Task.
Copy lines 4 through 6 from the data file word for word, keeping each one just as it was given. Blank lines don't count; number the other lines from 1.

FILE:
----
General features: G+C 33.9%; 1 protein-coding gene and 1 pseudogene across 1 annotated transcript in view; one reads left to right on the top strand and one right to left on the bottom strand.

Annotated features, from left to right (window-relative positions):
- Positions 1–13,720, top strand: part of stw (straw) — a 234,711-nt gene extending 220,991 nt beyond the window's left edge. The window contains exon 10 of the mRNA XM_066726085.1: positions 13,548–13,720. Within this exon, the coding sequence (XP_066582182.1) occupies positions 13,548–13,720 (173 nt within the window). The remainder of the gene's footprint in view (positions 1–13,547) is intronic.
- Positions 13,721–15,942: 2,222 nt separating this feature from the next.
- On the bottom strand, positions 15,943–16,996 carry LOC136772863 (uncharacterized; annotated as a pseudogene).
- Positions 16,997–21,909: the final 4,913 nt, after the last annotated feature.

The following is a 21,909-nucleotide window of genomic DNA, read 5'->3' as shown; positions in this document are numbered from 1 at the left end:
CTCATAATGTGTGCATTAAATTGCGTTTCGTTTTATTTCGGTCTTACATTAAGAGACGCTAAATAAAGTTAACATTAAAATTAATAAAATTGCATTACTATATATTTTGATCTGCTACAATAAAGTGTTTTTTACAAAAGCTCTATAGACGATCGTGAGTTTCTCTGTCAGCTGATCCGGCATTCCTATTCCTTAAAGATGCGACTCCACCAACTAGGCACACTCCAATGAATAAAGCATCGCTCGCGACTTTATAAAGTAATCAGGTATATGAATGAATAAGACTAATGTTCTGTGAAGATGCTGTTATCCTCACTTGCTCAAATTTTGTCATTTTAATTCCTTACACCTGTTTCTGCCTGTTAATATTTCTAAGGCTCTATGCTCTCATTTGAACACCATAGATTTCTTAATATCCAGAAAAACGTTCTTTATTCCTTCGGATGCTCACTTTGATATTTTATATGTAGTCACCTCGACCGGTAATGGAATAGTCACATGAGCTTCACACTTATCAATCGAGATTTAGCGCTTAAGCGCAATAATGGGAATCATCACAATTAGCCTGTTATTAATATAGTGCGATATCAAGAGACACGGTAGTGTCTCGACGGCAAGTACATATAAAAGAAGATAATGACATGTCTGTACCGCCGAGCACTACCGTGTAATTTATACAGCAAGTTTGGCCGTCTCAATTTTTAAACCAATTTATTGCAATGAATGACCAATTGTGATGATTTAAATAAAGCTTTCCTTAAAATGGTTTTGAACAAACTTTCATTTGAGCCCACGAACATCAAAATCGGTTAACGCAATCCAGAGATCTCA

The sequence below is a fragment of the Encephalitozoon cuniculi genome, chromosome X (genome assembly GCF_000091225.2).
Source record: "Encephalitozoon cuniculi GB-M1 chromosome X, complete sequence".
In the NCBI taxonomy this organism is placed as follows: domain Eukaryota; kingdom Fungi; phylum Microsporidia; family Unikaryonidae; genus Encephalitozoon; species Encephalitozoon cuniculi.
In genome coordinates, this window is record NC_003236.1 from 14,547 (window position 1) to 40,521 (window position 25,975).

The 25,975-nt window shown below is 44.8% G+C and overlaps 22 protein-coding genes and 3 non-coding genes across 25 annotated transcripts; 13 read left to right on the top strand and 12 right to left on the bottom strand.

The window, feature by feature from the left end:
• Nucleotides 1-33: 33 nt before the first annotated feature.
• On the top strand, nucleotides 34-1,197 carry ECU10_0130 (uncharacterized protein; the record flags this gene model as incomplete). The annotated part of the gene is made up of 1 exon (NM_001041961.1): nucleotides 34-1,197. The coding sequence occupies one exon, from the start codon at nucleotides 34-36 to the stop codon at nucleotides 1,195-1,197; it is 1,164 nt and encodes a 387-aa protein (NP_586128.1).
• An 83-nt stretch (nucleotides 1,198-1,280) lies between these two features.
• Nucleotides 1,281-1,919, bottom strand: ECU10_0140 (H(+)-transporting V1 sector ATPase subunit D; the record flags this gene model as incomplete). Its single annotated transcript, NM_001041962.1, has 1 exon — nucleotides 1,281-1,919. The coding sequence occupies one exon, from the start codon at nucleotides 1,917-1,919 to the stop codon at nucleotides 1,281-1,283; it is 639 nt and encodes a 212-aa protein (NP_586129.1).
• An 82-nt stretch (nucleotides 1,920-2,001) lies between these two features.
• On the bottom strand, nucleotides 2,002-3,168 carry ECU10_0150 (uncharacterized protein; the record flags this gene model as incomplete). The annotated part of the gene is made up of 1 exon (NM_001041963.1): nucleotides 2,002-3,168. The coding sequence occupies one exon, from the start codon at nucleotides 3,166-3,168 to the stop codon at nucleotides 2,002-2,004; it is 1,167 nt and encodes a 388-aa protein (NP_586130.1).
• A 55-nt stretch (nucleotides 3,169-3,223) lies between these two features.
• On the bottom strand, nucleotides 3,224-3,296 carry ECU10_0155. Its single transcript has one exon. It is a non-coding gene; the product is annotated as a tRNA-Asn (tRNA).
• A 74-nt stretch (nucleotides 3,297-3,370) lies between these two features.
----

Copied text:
- Positions 13,721–15,942: 2,222 nt separating this feature from the next.
- On the bottom strand, positions 15,943–16,996 carry LOC136772863 (uncharacterized; annotated as a pseudogene).
- Positions 16,997–21,909: the final 4,913 nt, after the last annotated feature.